OECD-FAO published the Agricultural Outlook report for 2012-2021 which focused on achieving sustainable agricultural productivity growth. 

OECD-FAO published the Agricultural Outlook report for 2012-2021 last July which focused on achieving sustainable agricultural productivity growth. The Outlook provides the projections for the coming decade on global agricultural production and commodity prices taking into account projected economic growth, population growth, inflation, energy prices and policy implications. Even though there is a high agricultural product as an output, the report expects the price to come down in parallel. But it is expected to remain higher with an increase in costs of some inputs and high demand in food markets.

As compared to 2008, though the food price inflation (at retail level) has fallen considerably, it was remained to be high in many developing countries.  Food price inflation is determined by the demand side of the markets. Thus, according to the report, the demand side pressure of food market is highly influenced by population growth, high per capita incomes, urban migration, changing diets in developing countries and rising requirements for biofuel feedstocks.

As the report shows, global agricultural production is projected to continue growing at a slower pace over the coming decade at an average 1.7 per cent per year, down from an average 2.6 per cent. Furthermore, the report emphasized that although it is slower than the previous decade, this projected growth rate is anticipated to be greater than the forecast population growth.

On the report, higher demand for commodities will be met by higher cost of the supplies that come to the market. The report has also highlighted in the coming decade the farmland in developing countries is expected to expand only slightly. Indeed, in order to get more production, increased productivity is needed to fill the created gaps. Developing countries will play great role in the projected growth of production of most agricultural outputs and also taking a vital role in the trade.

Angel Gurria_World Economic Forum Picture by Sebastian Derungs

The OECD Secretary-General Angel Gurria stated “Increased productivity, green growth and more open markets will be essential if the food and nutrition requirements of future generations are to be met.” He further suggested that governments to renounce trade-distorting practices and create conducive environment for a thriving and sustainable agriculture strengthened by improved productivity.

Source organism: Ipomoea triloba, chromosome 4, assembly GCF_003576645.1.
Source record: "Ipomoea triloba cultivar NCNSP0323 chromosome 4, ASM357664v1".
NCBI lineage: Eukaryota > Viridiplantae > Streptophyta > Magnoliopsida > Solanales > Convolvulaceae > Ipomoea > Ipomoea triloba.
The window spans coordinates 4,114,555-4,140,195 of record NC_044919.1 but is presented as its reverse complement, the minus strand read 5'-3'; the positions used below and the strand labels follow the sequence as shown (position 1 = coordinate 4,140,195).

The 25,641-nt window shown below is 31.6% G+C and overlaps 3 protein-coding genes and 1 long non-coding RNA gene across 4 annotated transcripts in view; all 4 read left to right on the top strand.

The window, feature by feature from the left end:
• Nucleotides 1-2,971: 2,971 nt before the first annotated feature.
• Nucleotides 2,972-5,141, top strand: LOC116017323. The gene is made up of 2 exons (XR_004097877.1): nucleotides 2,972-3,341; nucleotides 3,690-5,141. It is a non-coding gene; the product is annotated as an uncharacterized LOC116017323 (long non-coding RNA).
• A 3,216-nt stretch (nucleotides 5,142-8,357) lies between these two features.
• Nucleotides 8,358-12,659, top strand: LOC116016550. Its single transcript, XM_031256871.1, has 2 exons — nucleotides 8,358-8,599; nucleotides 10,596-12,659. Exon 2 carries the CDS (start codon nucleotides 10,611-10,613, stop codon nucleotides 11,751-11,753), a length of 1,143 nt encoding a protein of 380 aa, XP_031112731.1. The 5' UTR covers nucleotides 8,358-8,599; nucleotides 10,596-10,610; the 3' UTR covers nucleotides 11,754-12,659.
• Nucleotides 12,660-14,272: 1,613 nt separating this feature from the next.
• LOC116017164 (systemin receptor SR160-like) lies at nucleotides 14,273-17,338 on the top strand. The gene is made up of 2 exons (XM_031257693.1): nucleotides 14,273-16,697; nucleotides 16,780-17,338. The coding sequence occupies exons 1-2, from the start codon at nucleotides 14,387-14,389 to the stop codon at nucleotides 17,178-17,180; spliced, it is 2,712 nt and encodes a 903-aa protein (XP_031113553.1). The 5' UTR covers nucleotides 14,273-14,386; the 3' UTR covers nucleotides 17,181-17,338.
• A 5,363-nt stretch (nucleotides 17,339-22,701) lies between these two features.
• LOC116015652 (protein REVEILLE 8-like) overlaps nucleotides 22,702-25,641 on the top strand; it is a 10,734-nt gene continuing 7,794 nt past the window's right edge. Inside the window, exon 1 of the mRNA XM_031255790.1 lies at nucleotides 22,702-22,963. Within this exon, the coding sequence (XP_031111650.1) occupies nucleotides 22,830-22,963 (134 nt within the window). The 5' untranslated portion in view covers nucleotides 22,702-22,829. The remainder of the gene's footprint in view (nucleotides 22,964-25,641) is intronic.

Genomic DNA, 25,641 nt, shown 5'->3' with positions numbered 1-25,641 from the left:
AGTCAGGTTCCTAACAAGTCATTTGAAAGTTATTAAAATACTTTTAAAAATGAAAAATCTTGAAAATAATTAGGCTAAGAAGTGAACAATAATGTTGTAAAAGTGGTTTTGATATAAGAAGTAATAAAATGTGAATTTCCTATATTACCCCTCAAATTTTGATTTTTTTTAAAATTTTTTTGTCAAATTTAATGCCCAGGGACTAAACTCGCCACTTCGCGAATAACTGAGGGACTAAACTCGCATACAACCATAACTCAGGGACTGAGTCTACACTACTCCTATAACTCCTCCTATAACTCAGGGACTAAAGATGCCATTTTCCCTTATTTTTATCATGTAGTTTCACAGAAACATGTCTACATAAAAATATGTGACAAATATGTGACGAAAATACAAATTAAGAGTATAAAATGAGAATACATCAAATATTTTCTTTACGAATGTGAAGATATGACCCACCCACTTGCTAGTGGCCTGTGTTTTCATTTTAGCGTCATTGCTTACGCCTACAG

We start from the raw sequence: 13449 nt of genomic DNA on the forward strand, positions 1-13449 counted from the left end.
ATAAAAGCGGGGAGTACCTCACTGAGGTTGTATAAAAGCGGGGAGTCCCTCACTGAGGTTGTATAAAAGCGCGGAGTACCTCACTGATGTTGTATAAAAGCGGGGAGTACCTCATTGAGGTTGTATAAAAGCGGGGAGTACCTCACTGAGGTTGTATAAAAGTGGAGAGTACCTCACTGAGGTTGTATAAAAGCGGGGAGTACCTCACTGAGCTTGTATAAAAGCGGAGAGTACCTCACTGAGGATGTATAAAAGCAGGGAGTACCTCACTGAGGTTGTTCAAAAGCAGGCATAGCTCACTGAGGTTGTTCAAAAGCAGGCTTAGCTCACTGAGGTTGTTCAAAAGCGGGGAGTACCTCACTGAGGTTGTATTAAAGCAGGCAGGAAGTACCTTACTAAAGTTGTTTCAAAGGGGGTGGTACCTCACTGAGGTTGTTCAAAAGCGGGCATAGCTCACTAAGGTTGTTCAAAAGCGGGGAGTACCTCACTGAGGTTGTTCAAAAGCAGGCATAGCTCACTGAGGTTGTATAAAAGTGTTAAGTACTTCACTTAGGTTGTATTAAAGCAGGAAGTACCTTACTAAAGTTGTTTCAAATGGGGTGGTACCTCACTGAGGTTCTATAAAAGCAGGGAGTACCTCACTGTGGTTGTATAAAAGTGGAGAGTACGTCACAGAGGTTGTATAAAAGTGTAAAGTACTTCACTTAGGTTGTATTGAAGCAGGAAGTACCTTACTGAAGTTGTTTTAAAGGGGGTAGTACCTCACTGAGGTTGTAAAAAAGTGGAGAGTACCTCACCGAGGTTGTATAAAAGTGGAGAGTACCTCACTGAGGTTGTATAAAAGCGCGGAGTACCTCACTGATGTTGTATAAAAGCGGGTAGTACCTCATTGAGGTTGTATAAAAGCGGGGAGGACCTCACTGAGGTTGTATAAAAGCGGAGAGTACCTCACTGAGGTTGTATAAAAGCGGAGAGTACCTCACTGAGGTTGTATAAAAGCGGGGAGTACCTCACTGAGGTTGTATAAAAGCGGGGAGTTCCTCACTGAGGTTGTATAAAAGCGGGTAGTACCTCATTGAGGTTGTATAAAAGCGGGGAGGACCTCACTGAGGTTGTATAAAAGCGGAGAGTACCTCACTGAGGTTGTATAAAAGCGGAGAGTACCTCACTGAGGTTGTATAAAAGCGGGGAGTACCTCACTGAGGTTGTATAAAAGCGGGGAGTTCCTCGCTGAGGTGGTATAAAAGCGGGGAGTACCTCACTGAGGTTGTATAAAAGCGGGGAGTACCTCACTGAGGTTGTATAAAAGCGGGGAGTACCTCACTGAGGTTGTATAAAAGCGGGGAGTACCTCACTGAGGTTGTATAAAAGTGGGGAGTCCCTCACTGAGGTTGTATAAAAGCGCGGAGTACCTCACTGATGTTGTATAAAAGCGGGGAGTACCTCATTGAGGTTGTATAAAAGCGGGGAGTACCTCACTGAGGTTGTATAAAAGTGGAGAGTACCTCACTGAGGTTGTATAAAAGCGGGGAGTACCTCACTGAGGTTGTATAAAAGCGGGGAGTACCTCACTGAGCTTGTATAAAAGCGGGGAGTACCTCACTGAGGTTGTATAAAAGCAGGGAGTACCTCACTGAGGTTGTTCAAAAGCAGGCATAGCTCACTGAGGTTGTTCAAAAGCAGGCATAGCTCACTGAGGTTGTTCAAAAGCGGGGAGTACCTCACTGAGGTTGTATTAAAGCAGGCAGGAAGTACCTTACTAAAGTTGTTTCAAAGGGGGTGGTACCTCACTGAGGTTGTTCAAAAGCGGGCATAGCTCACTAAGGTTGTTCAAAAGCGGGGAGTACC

Similarly, FAO Director-General Jose Graziano da Slova also stated "For consumers, especially for the millions of people living in extreme poverty, high food prices have caused considerable hardship. We need to redouble our efforts to bring down the number of hungry people. We must focus on increasing sustainable productivity growth, especially in developing countries, and especially for small producers."

According the Outlook, in 2021 developing countries will be the main source of growth based on the ability to devote their land for agriculture and to improve productivity. The Outlook also noted that with more 680 million people inhabiting our world by 2021 with fastest growth in India and Africa, urbanization and rising incomes will lead to changes by shifting consumers to be users of processed food, animal protein and fats. This will influence high value dairy products, meat and indirect demand for oilseeds for livestock’s feed and grains. In addition, in 2021 majority of exports of vegetables, rice, protein meals, beef, sugar, fish and fish products will be accounted from developing countries.

In conclusion, the Outlook clearly puts that both ‘increasing productivity’ and ‘improving sustainability of agriculture’ are not mutually exclusive rather complementary. The degrading of agricultural land (25% of the total) and scarcity of water are mentioned as obstacles for the sustainability. Hence, ensuring sustainability and increasing sustainable agricultural productivity growth needs to have more efficient use of irrigation water through better timing and reliability and harvesting runoff; better plant nutrient management and crop protection; and breeding resistant crops to potential weather hazards.

The Outlook has put also the following important points in its overview:

A time for change

‘‘Agricultural production needs to increase by 60% over the next 40 years to meet rising demand for food. Additional production will also be necessary to provide feedstock for expanding biofuel production. Increasing agricultural productivity will be central to containing food prices in a context of rising resource constraints and will be a key factor in reducing global food insecurity.

‘’At the same time, there is a growing need to improve the sustainable use of available land, water, marine ecosystems, fish stocks, forests, and biodiversity. Some 25% of all agricultural land is highly degraded. Critical water scarcity in agriculture is a fact for many countries. Several fish stocks are over-exploited or at risk. There is a growing consensus that extreme weather events are becoming more frequent and climatic patterns are changing in many parts of the world.

‘’Encouraging better agronomic practices, creating the right commercial, technical and regulatory environment, and strengthening agricultural innovation systems are essential policy challenges identified in this report.’’

 Click the link to view the OECD-FAO Agricultural Outlook report for 2012-2021: http://www.oecd.org/site/oecd-faoagriculturaloutlook/